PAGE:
Posterolateral Spinal Fusion

The spine is regulated and kept stable by three systems working in concert to enable and restrict movement.

The passive system includes the vertebrae, facet joints and ligaments, which all help to stabilize bending and twisting movements. The active system comprises muscles and tendons, which ensures stability when the movement is neutral and excludes bending or twisting. Finally, the neural system regulates muscles in the spine. If any of these three delicate systems is not functioning correctly, the others attempt to compensate to keep the spine stable. That is an imbalance that often leads to stress and injury.

Any exaggerated movement in the spine can cause pain, especially if the impact in the area pinches or irritates the nerves. Instability of the spine can often result in painful back spasms, which are the muscles’ way to compensate for extreme movement of the spine.

Your physician may recommend spinal fusion surgery, where the spinal vertebra and discs are connected with a bone.

During the procedure, surgeons place the bone graft on the transverse processes (the small bony projections off the right and left side of each vertebrae) in the back of the spine. The surgeon uses screws and rods to connect the two grafts on the outside of each vertebra. The grafts are then connected with a metal rod. Depending on the grade of the fusion, more or fewer screws and rods are used. Posterolateral Spinal Fusion (PSF), which has been practiced for many years, may be recommended for patients experiencing a variety of spinal conditions.

Conditions Treated by PSF:

  • Spondylolisthesis: This condition occurs when one vertebra slips forward on the adjacent vertebrae. It may be congenital (hereditary), the result of stress on the spine, or spinal degeneration. It may produce both a gradual deformity of the lower spine and a narrowing of the vertebral canal, which can cause back pain, leg pain and other symptoms.
  • Spinal Fractures: Unlike other injuries, this condition may not be evident immediately, but can cause unremitting back pain. Pain from this condition can be extreme, which is exacerbated by nearly any activity. Lifting objects or even simply standing in place can bring on searing pain.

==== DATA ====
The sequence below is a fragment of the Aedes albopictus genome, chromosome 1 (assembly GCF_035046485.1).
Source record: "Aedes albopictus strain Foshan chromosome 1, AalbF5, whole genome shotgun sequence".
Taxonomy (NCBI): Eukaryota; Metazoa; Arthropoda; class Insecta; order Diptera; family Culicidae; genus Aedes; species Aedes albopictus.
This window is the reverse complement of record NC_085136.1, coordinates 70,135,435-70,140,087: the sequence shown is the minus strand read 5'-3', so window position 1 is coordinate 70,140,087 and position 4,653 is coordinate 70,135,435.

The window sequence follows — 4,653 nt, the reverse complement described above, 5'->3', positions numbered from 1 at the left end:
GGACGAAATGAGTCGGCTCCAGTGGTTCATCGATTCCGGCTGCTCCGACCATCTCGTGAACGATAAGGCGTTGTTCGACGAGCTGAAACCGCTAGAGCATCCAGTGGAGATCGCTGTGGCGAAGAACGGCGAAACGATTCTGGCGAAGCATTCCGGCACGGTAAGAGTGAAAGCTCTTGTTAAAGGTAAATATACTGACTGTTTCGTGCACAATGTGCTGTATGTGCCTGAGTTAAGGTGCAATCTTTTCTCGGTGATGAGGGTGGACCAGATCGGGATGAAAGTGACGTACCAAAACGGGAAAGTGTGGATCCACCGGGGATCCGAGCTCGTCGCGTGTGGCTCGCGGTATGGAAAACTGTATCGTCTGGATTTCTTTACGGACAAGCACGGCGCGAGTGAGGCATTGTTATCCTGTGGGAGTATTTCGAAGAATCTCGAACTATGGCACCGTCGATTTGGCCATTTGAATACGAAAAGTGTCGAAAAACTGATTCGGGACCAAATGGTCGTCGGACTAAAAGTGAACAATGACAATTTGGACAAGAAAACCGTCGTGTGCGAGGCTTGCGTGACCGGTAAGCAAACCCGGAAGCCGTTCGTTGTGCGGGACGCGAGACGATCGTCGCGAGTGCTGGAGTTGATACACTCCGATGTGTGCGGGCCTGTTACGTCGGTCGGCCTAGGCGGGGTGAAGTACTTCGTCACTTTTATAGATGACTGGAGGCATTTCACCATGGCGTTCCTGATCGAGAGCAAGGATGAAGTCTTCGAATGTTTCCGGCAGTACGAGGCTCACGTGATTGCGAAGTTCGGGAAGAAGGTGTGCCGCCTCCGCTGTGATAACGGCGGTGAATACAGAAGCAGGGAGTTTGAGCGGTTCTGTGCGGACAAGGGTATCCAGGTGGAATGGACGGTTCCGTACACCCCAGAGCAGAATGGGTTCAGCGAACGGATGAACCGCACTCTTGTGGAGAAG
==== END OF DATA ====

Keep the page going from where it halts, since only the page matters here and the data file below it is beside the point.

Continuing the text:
• Tumors: Spinal tumors usually emerge as a result of a tumor elsewhere in the body that travels to the spine via the bloodstream or lymph nodes. They can cause neurological issues and also have an effect on the vertebrae, causing pain in the back, perhaps radiating down the legs.
  • Infections: Neck and back pain could be an indication of meningitis, an infection of the linings of the brain and spinal cord. Other kinds of infections can have an impact on bone and discs.
  • Scoliosis: Abnormal sideways curvature of the spine instead of spinal alignment in a straight line.

Posterolateral Spinal Fusion Surgery

In a Posterolateral Spinal Fusion, the surgical approach to the spine is from the back through a midline incision that is approximately three to six inches long.

To begin, a bone graft is obtained from the pelvis (the iliac crest), although a bone graft substitute may also be used. Most spine surgeons work through the same incision to obtain the bone graft and to perform the fusion procedure.

Next, the harvested bone graft is laid out in the posterolateral portion of the spine. This region is on the outside of the spine and is a vascular area, which is important because the fusion needs blood to provide the necessary nutrients for it to grow.

Finally, a small extension of the vertebral body in this area (transverse process) is a bone that serves as a muscle attachment destination. The large back muscles that attach to the transverse processes are elevated to create a bed to lay the bone graft on. The muscles in the back are then laid back over the bone graft. This creates tension to hold the graft in place.